I just got done watching an episode of the show “Speeders.” For those unfamiliar with the show, it is one of those “follow along with the cops while they write traffic citations” shows, sort of like “Cops,” but without the trailers.

The first person to be pulled over was pulled over by a Cop wearing the handle of “The Hammer.” The sequence starts with the officer stating that he was looking for drunk drivers, and that he would use traffic violations as his probable cause to stop an unwary drunk. He soon spots a gentleman driving 60 in a 40 without his headlights on.

In the course of the traffic stop, the driver admits to one drink hours before, and smoking marijuana hours before. The Breathalyzer shows a blood alcohol of .06, which is below the limit of .08. “The Hammer” cites the driver for speeding, and then tells the driver that he is “not allowed to drive,” and that he must find someone to come get him.

My question here is: Why? Since he is not legally drunk, on what authority does this officer tell the driver that he cannot drive? Since he is not legally intoxicated, he is not breaking the law by driving. If he is not breaking the law, then what power does this cop have to tell a person (whose only crimes were minor traffic offenses) that he cannot operate his vehicle?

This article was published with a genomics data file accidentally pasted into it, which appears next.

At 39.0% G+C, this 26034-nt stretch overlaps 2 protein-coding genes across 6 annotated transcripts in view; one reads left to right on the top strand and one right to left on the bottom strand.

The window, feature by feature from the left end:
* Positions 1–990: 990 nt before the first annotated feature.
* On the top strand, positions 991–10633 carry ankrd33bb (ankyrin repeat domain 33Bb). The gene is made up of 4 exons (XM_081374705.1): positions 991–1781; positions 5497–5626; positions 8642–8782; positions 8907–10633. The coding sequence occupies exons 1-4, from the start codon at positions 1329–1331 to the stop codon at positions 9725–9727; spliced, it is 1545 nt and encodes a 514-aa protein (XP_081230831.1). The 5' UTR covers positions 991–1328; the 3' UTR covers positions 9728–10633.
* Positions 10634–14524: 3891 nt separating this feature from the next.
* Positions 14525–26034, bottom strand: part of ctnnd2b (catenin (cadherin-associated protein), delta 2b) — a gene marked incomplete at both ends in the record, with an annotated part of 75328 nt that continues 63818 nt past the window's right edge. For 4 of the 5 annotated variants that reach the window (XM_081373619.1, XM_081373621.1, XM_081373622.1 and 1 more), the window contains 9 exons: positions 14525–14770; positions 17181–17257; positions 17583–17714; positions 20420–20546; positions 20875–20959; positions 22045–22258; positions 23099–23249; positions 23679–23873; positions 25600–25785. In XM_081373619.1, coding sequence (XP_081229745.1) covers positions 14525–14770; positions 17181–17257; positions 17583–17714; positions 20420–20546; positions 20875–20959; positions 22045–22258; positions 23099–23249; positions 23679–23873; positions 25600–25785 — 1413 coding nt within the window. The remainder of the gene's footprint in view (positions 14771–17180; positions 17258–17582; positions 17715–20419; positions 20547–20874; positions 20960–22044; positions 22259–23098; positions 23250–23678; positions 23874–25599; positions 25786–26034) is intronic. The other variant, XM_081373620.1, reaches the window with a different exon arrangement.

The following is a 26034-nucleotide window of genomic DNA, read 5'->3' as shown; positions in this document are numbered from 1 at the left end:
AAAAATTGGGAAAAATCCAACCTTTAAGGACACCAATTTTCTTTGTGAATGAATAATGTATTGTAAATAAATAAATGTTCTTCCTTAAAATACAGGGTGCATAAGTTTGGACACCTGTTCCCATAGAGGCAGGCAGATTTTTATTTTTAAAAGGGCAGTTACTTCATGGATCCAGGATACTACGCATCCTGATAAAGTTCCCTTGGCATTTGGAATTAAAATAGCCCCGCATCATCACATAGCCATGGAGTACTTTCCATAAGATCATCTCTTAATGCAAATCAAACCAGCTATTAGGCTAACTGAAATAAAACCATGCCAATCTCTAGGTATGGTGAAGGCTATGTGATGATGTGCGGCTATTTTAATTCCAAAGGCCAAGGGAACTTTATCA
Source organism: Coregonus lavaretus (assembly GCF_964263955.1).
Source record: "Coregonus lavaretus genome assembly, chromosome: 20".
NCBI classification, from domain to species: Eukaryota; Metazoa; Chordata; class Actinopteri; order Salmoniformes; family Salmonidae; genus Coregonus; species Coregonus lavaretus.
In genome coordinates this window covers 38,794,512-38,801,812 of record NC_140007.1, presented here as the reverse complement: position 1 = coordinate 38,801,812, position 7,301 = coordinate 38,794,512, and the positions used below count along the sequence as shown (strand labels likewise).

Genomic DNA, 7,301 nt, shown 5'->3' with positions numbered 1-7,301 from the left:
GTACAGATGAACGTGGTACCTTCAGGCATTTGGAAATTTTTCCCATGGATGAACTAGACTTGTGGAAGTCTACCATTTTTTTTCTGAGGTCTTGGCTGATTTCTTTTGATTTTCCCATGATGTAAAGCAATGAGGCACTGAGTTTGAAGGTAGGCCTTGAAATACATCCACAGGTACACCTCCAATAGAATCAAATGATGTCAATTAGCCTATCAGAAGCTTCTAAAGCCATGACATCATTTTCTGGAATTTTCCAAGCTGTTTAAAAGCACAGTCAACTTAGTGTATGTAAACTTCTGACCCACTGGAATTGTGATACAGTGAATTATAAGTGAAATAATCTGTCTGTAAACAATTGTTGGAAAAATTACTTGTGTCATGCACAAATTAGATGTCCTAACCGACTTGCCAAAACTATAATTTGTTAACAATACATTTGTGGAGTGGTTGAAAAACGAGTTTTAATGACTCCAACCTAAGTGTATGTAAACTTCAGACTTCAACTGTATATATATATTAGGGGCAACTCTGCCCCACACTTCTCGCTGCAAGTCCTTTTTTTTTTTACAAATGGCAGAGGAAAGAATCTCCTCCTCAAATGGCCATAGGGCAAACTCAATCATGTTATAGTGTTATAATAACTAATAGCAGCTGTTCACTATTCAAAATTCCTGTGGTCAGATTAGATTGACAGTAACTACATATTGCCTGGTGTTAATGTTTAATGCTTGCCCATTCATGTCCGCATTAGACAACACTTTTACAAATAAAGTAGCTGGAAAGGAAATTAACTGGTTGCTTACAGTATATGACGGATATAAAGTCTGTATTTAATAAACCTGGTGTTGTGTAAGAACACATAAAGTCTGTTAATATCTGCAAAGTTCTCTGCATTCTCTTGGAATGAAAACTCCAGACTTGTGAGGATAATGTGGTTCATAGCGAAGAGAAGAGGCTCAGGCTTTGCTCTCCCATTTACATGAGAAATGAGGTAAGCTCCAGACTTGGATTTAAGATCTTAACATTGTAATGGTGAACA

Any police officers out there who would care to weigh in, please help me out here…

Reflections on Katrina

I was just reading the news, and happened to reflect on the liberties taken when certain journalists report the news. I immediately began to think back a couple of years, to my deployment into the Hurricane Katrina disaster area.

During my deployment, I didn’t see any of the violence or mayhem that was being reported on the news. Most of the people were thankful for our assistance, many even cooked us dinner with whatever meager supplies survived the damage. That damage was restricted to within a mile of the coast, and a 5 mile drive to the north got you completely away from the disaster area. Sure, this wasn’t New Orleans, but the damage in the Gulfport area was actually worse.

Of course, the reporters had a little to do with that. When we were there, a group of reporters were busy talking on camera about how it was four days since the storm, and no one had seen any assistance from the gubmint yet. They were breathlessly explaining how the people were starving, with no help on the horizon, all the while blaming the President, FEMA, and anyone else they could think of.

We were standing less than 300 feet away, giving out food, water, diapers, and vaccinations against diphtheria and tetanus. What was funny was that they had to shoot it twice, because one of the people that we had just given food to walked behind the on camera reporter with a sandwich in one hand, and a coke in the other.

I know how truthful the journalism is in this country, and that is why I am not a consumer of what passes for news nowadays.

Firehouse Recipe

cooking time: 15 minutes

1 pound ground beef
1 packet taco meat seasoning
medium salsa
8 oz half and half
8 oz mexican cheese blend
sour cream
1 small can sliced black olives, if desired

Preheat oven to 350 degF
Brown meat, drain.
Push meat to one side of the pan, mix taco seasoning with half and half, stir to get rid of lumps, stir into meat. (add black olives if desired)